Endophytic bacteria support plants to combat drought stress via the production of volatile compounds, abscisic acid, ACC-deaminase, and IAA. Moreover, enhanced antioxidant activity and osmotic adjustment participate in the endophyte effects [148]. Razzaghi-Komaresofla et al. [149] introduced salinity-tolerant Staphylococcus sp. strains which improved the growth and salt tolerance of Salicornia sp. plants either individually or in combination. Endophyte-managed host resistance to pathogens also includes niche competition by the production of defensive metabolites such as antibiotics, antimicrobial, and structural compounds, as well as the induction of immunity or systemic resistance in the host plant [150].
Plants experiencing biotic and abiotic stress produce elevated concentrations of ethylene [151], which is are synthesized from ACC [152]. Production of the defense hormone ethylene restricts growth and hence affects the development of the plant in general [153]. Afridi et al. [154] reported the improved growth and stress tolerance of two wheat varieties inoculated with ACC-producing bacterial endophytes. An advantage of ethylene-producing endophytes may be the local synthesis of the hormone in the symbiotic tissue, which might ensure that ethylene-induced defense occurs only in tissues that are exposed to stress. Endophyte-produced ACC-deaminase can alleviate the impact of elevated ethylene concentrations on stressful plants through the hydrolysis of ACC into α-ketobutyrate and ammonia. The stressed plant could utilize the ammonia and energy liberated from ACC decomposition for growth [155,156]. Multiple combinations of the beneficial features of endophytes, such as combinations of ethylene, siderophore, or exopolysaccharide production; nitrogen fixation; and phosphate solubilization are important to strengthen the plants under stress or nutrient limitations [148,157,158]. Interestingly, some endophytic bacteria possess sigma factors (Table 4), which are used to change the expression of some genes under unfavorable conditions to reduce negative impacts [106]. Data represented in Table 4 showed some examples of stresses and the mechanisms utilized by bacterial endophytes to alleviate these stresses.
Endophyte-Based Phytoremediation
Phytoremediation is a promising tool for cleaning soil, water and air of contaminants, and endophyte-assisted phytoremediation is used for metal bioremediation in the soil to allow or promote plant growth in previously contaminated soils [137]. Other investigations reported the use of endophytic remediation for contamination with organic contaminants [181], hydrocarbons [182], explosives [183], herbicides [184], tannery effluent [185], and uranium [186].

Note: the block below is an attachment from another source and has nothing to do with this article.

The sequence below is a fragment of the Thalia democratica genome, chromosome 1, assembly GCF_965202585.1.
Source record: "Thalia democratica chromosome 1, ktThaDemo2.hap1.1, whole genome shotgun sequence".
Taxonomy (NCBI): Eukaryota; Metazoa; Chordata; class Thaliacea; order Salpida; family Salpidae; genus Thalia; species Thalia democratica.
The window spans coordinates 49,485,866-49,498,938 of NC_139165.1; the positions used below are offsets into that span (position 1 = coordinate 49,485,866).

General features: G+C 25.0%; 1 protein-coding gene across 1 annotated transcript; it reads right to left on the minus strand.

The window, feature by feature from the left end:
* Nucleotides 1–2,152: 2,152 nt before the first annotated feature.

Eevers et al. [187] examined the effect of Enterobacter aerogenes UH1, Sphingomonas taxi UH1, and Methylobacterium radiotolerans UH1 on the growth of zucchini plants on 2,2-bis(p-chlorophenyl)-1,1-dichloro- ethylene (DDE)-contaminated fields. Plants inoculated with the three strains separately or in combination showed an increased weight. Mitter et al. [188] planted sweet white clover plants on soils contaminated with diesel (up to 20 mg/kg). Plants inoculated with the hydrocarbon-degrading endophytes EA4-40 (Pantoea sp.), EA1-17 (Stenotrophomonas sp.), EA6-5 (Pseudomonas sp.), and EA2-30 (Flavobacterium sp.) showed increased biomass and successfully overcame the growth inhibition observed for non-inoculated plants. Wu et al. [189] isolated the endophytic Bacillus safensis strain ZY16 from the roots of Chloris virgate. This strain exhibited multifunctional properties, including efficient degradation of the C12–C32 n-alkanes of diesel oil and polycyclic aromatic hydrocarbons under hypersaline conditions, as well as production of biosurfactants, which resulted in stronger growth and biomass production in the inoculated plants compared with the controls. These studies indicated that bacterial endophytes have an important dynamic role in the management of abiotic stress and could efficiently be applied for environmental clean-up for sustainable agriculture development.
Disease Control
Currently, agrochemicals are considered the main method for combatting microbe-induced plant diseases; however, many of the applied substances have toxic effects on animals and humans. The application of endophytic bacteria is of great interest as an environmentally friendly alternative to agrochemicals [190].
Endophytes can restrict pathogen invasion into plants via direct and indirect mechanisms. The direct mechanism describes a competition between endophytes and phytopathogens in which the endophytes restrict pathogen growth, e.g., through the secretion of inhibitory metabolites. In the indirect mechanisms, the endophytes stimulate the plant’s immune system or increase the plant’s resistance toward the phytopathogens via upregulation of the defense genes [52]. Bacterial endophytes and phytopathogens have similar colonization patterns in the host plants and, consequently, they compete during invasion into host cells. Therefore, endophytes could be used as potential biocontrol agents to restrict pathogen entry into the host cell. The endophytic species Pseudomonas fluorescens and Pseudomonas aeruginosa produce 2, 4-diacetylphloroglucinol, penazine-1-carboxylic acid, pyoleutirin, pyrrolnitrin, or hydrogen cyanide, which suppress the growth of phytopathogenic fungi [191]. The most common endophytic bacterial species used in phytopathogen control are Bacillus species, since they produce lipopeptides, which hydrolyze fungal hyphal membranes [192,193]. The destabilization of the fungal membrane promotes nutrient leakage and hence reduces the virulence of fungi [191]. The indirect mechanisms include the stimulation of a jasmonate/ethylene-based defense response against necrotrophic microbes and a salicylic acid-based defense against biotrophic microorganisms [191,192].